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Sarawak Report’s 1MDB expose: Where are we as a nation heading?

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Turtle Shell hopes that GE14 will still act as a stumbling block to the Umnoputras’ plan to regain their two-thirds majority in Parliament.

Sarawak Report’s expose of the classified auditor general’s report is as damning a verdict on Najib’s stewardship of our country’s finances as it can get.

It is no wonder Najib wanted to ensure that the report would not see the light of day in Malaysia.

Let’s give Najib the benefit of doubt for the moment – that he has nothing to do with the wrongdoings of the 1MDB management. But as finance minister and the person responsible for 1MDB, he is definitely in the hot seat.

Let’s not use the RM2.6bn donation figure. The supposedly leaked auditor general’s report points to a US$7bn hole in 1MDB funds. Those of us reading this have no problem comprehending this figure.

By all accounts, the person ultimately responsible for overseeing 1MDB is sitting on a rock solid foundation, running the show as if nothing has gone wrong.

In a democracy, skewed as ours is but one which we have adopted, I can accept the fact that the majority of the voters in Sarawak, Kuala Kangsar and Sungai Besar feel that 1MDB is a non-issue and that the government of the day is the lesser of two evils. They might regard the opposition parties as unable to get their act together or as having failed to walked their talk in Penang and Selangor.

What I fear is that come GE14, the Umnoputras will regain their two-thirds majority in Parliament.

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Many of the changes in our constitution – like that which allowed the National Security Council Bill to be gazetted as law without royal assent and despite the Conference of Rulers’ concern – were put in place by an ex-dictator when he had a two-thirds majority in Parliament. A two-thirds majority would allow such a leader to enact more repressive laws to protect his or her position.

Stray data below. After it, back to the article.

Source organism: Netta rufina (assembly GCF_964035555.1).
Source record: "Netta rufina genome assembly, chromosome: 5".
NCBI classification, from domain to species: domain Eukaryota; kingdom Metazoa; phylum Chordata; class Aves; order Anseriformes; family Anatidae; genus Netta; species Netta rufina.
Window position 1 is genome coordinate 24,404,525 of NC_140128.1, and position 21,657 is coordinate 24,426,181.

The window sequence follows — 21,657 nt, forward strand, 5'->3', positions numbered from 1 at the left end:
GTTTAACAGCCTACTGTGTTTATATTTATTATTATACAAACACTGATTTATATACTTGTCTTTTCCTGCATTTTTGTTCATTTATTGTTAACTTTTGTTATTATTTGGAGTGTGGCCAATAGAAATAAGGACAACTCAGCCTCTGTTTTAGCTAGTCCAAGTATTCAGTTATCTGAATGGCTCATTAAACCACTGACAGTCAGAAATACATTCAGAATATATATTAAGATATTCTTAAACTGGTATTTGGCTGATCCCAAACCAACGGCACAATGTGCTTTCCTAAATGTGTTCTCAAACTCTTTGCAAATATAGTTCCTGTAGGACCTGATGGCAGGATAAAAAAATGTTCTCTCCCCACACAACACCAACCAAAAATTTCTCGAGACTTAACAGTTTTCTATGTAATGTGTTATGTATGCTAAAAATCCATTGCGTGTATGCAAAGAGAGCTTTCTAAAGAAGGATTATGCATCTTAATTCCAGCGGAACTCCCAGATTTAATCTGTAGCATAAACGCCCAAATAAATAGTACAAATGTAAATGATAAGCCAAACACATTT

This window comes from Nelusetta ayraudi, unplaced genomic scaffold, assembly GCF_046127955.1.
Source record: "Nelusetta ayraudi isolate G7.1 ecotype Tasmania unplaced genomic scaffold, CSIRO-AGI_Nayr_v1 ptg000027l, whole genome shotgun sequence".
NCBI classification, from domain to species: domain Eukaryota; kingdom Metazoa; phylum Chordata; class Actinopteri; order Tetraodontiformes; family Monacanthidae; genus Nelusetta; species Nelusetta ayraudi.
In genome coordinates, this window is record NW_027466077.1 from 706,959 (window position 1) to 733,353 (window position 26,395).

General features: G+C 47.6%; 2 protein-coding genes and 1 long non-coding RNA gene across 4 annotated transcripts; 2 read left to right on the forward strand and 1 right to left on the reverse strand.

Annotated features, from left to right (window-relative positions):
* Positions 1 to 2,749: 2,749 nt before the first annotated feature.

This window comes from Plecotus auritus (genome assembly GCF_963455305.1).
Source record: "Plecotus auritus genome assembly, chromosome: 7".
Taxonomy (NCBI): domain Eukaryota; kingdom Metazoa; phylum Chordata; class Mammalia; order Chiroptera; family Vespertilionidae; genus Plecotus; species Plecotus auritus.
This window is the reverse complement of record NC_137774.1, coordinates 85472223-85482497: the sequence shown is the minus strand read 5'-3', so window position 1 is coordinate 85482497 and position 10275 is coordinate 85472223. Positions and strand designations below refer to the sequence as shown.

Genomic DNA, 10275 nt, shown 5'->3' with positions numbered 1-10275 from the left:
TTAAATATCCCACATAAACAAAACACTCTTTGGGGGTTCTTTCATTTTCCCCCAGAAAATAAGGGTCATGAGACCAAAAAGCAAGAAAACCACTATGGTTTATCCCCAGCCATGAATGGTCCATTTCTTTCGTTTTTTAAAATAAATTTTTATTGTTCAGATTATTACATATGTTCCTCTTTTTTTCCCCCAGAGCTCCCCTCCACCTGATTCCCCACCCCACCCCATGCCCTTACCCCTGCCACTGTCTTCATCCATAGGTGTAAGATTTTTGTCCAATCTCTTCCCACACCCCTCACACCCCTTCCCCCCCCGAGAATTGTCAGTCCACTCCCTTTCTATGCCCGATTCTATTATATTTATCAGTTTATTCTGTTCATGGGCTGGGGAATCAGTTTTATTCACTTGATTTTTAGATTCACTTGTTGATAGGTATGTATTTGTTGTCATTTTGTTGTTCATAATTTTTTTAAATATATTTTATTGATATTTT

What is, is. It it is of course easy for us on the sidelines to pass judgement and give what appears to us to be simple solutions.

But just look at Azmin in Selangor and Guan Eng’s Bungalow-gate in Penang. To me, Azmin’s heart does not appear to be with the opposition. Guan Eng’s poor judgement in Bungalow-gate will be an albatross across his neck.

Can the DAP and the PKR rise above these two personalities to chart a new direction for the opposition? Let’s be realistic – the keys to Putrajaya are safely in the Umnoputras’ safe deposit box. Can these opposition leaders of influence in the two parties get to the ground and thrash out a strategy to take on the Umnoputras in GE14 with Amanah and PSM to deny the Umnoputras a two-thirds majority in Parliament?

On my part, as long as Azmin is calling the shots in PKR and after his failure to prevent head-on fights with the DAP in Sarawak, I will not vote for his party’s candidate in my constituency. No, even as my heart is for change, I will not cast my vote for a party under the direction of one who, to me, is not helping the opposition cause.

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I am no crystal ball-gazer – so I really have no idea. But, as one who loves this country and calls it my homeland, I hope that GE14 will still act as a stumbling block to the Umnoputras’ plan to regain their two-thirds majority in Parliament. This, I feel, is crucial in order to save our country’s treasury from being depleted.

Turtle Shell is the pseudonym of a regular reader of Aliran.

The views expressed in Aliran's media statements and the NGO statements we have endorsed reflect Aliran's official stand. Views and opinions expressed in other pieces published here do not necessarily reflect Aliran's official position.

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Hakimi Abdul Jabar
16 Nov 2016 8.08pm

Sarawak Report as the Fourth Estate is merely exercising its duties & responsibilities to enhance the freedom of information, thereby supporting transparent and accountable institutions which is important to the rule of law. Freedom of information is an integral part of the fundamental right of freedom of expression, as recognized by Resolution 59 of the UN General Assembly adopted in 1946, as well as by Article 19 of the Universal Declaration of Human Rights (1948), which states that the fundamental right of freedom of expression encompasses the freedom to “to seek, receive and impart information and ideas through any media and regardless of frontiers”.

Jeff Balan
13 Jul 2016 1.50am

Down the long Kang

Sweebee Yap
12 Jul 2016 8.21pm

Heading to ???

George Teh
12 Jul 2016 6.08pm

Can only pray to god to lead d way 🙁

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